Christmas Traditions in Greece and other Pagan stories
Greece is not be particularly known as being big in Christmas traditions and celebrations. I'm certain you'd be surprised to find out, however, that some of these Christmas traditions in Greece you didn't even know existed.
Christmas celebrations can begin as early as December 6th, (or as late for some countries).
This is officially St. Nicholas Day in Greece and it is one of the biggest yearly celebrations. St. Nicholas is the patron saint of the sailors, and he is known as the protector of the seas. In some areas of Greece, St. Nicholas has a reputation for 'secret gift giving' as well. In the north of Greece mainly, people leave their shoes outside so the Saint can drop coins inside. It is no surprise that he built a reputation and become the model for "Santa Claus".
Actual Christmas celebrations in Greece start about the 20th of December. Decorations will start as early as the end of November (especially in the cities). The streets are filled with people getting their festive shopping done. Christmas Carols are sung from just about everywhere. Decorations are dazzling and plentiful, playing their part in the Christmas spirit. One piece of decor that may slightly perplex you is the colourful Christmas boat you will see either next to trees or replacing the Christmas tree altogether. This tradition is deeply rooted to St. Nicholas and an attribute to him as the Protector of our Seas.
Christmas Carols - "Kalanda"
On Christmas Eve, whole neighbourhoods transform into Christmas choir auditoriums, with many people, (usually children), singing the Carols. 'Kalanda' singing is a tradition that is vivid childhood memory as well. We would go around in neighbourhoods, from house to house and sing the "Kalanda" away. Most times, this would involve playing an instrument too. These would either be guitars, accordions, keyboards, bouzouki or small triangles. If we sang well, we would be rewarded with lots of Christmas treats. This included traditional sweets such as dried figs, walnuts and other small tokens of appreciation. If it was a relative we were visiting or the house of good friends they would also stuff our pockets with coins so that we could buy our favourite toys. Needless to say, it was a day we looked forward as kids.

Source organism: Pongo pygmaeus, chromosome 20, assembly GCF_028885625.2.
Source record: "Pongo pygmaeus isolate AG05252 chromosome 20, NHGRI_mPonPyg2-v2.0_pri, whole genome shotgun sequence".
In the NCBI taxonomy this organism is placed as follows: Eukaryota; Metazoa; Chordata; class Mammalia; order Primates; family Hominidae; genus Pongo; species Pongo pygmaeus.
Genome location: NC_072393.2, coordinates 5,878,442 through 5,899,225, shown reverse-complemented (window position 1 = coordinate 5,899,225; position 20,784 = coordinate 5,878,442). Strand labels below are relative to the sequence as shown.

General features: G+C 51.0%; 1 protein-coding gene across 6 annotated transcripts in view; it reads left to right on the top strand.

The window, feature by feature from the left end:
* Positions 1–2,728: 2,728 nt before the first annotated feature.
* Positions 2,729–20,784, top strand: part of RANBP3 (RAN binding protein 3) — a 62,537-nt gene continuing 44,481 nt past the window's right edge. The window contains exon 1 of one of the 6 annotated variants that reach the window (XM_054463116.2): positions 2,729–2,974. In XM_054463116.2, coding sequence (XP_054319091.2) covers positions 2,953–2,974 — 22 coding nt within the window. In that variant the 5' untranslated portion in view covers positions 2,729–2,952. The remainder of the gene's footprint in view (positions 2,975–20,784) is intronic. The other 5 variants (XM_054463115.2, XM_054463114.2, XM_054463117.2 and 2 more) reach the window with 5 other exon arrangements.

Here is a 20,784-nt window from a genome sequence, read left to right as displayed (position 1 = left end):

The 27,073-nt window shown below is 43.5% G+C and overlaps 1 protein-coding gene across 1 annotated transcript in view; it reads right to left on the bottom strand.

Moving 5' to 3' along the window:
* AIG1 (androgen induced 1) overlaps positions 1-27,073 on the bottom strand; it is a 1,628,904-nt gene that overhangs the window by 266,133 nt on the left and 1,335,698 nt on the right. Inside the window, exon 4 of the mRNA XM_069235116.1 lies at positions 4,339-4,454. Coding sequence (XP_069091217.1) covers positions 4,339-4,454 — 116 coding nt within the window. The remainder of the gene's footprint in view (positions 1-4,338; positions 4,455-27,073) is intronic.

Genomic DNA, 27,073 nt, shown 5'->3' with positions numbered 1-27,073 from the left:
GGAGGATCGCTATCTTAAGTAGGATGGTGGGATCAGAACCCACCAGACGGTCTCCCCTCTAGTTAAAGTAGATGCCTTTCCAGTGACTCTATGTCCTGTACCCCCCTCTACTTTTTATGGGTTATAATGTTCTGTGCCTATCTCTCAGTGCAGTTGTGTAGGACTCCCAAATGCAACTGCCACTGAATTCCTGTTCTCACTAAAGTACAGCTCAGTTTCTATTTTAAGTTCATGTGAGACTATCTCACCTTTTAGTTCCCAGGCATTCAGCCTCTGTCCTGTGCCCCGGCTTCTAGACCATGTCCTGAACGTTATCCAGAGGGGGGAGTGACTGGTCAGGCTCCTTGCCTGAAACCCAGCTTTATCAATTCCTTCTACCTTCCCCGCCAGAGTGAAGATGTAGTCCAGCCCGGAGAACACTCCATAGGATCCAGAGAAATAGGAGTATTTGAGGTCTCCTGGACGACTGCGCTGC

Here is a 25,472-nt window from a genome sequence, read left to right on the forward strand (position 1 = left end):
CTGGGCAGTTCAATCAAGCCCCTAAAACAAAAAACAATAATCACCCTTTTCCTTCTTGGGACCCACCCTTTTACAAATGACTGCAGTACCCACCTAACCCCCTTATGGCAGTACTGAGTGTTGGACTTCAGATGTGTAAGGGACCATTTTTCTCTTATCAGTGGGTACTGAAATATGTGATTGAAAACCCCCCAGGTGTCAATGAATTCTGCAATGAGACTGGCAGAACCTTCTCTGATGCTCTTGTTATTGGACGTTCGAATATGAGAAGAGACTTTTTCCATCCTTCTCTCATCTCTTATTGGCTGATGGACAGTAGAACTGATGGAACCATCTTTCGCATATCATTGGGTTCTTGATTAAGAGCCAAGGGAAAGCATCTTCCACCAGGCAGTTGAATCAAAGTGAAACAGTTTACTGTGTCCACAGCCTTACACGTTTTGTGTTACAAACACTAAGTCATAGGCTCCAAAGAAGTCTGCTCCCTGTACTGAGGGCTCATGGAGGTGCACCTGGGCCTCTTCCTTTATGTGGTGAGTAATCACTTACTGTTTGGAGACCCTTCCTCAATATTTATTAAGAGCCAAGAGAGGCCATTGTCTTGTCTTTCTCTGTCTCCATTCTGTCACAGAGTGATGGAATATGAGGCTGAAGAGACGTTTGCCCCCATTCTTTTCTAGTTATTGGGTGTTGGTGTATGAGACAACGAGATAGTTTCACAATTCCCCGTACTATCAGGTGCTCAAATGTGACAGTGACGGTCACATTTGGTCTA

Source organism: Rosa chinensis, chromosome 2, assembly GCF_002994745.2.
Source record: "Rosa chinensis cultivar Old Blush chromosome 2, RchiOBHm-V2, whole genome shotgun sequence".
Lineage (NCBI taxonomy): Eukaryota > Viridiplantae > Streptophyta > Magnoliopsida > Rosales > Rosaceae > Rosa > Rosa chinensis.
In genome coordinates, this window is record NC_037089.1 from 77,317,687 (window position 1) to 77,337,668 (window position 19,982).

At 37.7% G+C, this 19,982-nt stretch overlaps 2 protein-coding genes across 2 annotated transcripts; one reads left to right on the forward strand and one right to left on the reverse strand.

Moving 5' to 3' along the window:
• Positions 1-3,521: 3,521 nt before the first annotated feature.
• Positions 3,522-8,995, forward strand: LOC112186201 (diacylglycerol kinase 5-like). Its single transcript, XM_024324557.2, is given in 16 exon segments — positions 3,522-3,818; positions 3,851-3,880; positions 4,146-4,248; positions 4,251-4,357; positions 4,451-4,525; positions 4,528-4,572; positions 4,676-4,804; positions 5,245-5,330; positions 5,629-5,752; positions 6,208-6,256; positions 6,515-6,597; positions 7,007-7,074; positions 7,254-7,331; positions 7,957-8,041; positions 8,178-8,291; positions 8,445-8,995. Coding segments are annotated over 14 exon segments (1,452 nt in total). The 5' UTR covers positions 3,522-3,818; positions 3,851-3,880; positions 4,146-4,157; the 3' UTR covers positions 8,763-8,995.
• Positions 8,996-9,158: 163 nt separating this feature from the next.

Popular Pagan traditions in Greece
Although Christmas trees and brightly lit up boat replicas are widely used as the ultimate Christmas decoration, there are other, more ancient rituals and traditions as well. They can be traced back through the millennia and the pre-Christian era in Greece.
One such tradition is to keep the "Kalikantzari" away from homes. These creatures are small Goblins, meant to create havoc everywhere they go. They are underground dwellers, (ascending from Middle-earth), and reach people's homes through chimneys. They are especially active for twelve days, from Christmas day to Epiphany day, (6th of January). Their speciality is to do all sorts of naughty things, such as spoiling food and milk, spreading the fireplace ashes around the house, and other such rascal behaviours.
To prevent them from entering the house, households would keep a bowl of water, blessed from the local priest. They would use fresh Basil and sprinkle that water around the house. This way, it was believed, they'd keep the evil spirits and goblins away. Having a fire going throughout this 12 day period is also a way of keeping them slide down the chimneys.
Traditional Christmas Sweets
We really take pride in our Christmas sweets and treats that are made during the Christmas season. Each region takes pride in their own that are only made during Christmas.
Some of the sweets that you will find just about everywhere in Greece are: